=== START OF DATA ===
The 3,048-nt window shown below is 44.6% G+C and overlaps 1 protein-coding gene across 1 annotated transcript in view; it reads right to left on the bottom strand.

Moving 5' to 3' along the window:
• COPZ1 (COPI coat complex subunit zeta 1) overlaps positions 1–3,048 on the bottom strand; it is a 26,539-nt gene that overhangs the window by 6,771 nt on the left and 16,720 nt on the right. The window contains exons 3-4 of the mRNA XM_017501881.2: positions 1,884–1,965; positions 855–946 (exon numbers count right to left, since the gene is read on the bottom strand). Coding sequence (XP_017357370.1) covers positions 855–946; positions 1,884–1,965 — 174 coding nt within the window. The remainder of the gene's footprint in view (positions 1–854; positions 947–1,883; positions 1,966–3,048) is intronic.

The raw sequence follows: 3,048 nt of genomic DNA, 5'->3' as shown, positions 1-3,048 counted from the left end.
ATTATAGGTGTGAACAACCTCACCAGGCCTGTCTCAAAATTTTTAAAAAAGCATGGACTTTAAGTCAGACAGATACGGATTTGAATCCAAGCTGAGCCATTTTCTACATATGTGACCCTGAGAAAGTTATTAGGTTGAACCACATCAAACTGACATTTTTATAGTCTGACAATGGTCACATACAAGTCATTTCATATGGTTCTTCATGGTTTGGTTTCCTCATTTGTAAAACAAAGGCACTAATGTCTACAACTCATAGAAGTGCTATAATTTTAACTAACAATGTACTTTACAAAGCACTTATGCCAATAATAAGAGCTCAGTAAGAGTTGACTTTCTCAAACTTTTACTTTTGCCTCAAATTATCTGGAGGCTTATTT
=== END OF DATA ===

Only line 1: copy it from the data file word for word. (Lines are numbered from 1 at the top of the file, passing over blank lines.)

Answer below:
The 3,048-nt window shown below is 44.6% G+C and overlaps 1 protein-coding gene across 1 annotated transcript in view; it reads right to left on the bottom strand.